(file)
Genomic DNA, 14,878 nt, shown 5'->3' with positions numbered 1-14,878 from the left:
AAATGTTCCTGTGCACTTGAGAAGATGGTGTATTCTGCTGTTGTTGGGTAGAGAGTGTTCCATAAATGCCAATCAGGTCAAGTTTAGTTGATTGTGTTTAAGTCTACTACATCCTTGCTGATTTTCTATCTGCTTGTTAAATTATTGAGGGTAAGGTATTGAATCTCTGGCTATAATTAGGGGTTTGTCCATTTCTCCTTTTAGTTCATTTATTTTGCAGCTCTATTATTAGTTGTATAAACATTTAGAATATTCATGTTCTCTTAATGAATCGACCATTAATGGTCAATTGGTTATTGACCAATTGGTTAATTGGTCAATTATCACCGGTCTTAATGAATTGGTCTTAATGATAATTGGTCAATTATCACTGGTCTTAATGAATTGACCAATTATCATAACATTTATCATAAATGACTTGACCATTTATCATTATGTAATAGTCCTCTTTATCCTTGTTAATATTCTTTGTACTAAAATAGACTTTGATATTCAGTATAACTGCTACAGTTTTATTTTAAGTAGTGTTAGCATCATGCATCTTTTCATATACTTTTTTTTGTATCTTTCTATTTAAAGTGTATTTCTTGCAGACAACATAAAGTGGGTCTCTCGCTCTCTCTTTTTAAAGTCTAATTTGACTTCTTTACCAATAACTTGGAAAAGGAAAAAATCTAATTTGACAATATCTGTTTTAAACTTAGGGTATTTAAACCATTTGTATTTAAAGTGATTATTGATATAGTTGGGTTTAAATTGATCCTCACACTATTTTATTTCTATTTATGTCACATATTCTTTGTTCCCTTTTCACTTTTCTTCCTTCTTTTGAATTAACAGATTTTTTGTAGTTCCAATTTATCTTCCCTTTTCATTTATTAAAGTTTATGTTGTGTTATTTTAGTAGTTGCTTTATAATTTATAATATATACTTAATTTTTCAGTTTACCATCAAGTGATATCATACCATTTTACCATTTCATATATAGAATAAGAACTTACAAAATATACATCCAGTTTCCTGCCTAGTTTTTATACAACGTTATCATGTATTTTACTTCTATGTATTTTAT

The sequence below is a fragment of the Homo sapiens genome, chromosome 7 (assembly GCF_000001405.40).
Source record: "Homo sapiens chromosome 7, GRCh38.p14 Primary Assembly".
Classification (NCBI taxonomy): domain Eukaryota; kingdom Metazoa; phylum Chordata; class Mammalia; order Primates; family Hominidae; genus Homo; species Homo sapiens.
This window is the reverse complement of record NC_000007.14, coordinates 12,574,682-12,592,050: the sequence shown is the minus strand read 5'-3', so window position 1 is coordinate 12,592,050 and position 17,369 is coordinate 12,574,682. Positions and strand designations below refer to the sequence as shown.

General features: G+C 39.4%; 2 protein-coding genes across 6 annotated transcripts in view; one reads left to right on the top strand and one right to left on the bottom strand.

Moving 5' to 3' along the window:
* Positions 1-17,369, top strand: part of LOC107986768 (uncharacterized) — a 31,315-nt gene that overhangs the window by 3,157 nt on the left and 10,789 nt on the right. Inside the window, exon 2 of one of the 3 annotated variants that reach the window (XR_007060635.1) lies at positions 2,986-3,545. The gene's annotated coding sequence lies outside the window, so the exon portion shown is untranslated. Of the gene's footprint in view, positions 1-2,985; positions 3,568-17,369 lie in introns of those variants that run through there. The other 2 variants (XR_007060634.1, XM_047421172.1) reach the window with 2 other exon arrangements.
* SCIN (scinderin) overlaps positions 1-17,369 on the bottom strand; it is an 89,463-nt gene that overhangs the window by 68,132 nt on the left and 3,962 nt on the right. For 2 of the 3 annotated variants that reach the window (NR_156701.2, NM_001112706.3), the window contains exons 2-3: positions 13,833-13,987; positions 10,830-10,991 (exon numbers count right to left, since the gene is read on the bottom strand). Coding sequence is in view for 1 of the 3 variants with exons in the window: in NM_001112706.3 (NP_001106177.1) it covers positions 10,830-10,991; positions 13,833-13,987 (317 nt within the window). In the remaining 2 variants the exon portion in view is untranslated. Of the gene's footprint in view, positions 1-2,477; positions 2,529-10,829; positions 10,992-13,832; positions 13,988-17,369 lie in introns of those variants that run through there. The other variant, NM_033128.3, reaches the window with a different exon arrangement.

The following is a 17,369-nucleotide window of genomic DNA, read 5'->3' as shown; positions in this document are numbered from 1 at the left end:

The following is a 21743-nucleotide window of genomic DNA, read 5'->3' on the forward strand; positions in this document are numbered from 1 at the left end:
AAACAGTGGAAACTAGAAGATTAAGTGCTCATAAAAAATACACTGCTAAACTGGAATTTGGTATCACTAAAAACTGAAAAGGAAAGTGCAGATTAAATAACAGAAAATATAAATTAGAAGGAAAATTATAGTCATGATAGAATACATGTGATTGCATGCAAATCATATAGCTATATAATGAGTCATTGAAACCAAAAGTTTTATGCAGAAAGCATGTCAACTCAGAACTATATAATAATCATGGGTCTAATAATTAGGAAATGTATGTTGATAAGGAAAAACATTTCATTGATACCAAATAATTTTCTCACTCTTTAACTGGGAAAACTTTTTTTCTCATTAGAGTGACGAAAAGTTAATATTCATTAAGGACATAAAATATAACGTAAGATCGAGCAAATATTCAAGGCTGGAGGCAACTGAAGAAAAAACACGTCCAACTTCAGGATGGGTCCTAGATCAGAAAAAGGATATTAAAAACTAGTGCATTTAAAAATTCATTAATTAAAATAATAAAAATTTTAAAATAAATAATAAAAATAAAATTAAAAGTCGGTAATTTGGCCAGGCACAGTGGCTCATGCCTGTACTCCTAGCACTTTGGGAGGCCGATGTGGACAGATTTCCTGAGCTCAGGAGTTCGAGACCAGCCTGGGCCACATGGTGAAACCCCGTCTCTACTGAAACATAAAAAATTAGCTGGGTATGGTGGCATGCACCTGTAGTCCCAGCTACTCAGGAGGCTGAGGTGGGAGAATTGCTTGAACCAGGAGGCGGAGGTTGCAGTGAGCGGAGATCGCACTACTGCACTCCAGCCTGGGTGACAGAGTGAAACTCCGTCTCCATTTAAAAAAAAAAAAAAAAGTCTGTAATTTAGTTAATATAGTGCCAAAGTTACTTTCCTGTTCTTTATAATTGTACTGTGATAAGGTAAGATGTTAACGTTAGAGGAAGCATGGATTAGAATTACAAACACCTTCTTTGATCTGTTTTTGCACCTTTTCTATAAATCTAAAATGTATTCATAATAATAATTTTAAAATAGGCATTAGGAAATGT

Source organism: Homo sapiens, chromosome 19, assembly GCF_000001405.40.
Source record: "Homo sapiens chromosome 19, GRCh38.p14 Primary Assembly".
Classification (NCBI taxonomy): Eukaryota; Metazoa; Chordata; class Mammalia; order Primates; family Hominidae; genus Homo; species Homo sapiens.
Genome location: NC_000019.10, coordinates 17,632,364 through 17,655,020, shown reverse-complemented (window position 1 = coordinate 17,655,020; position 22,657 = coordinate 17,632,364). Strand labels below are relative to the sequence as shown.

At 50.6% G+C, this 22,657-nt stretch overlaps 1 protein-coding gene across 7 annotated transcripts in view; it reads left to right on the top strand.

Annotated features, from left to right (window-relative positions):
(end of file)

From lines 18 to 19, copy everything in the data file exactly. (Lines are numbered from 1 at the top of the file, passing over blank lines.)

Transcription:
At 50.6% G+C, this 22,657-nt stretch overlaps 1 protein-coding gene across 7 annotated transcripts in view; it reads left to right on the top strand.

Annotated features, from left to right (window-relative positions):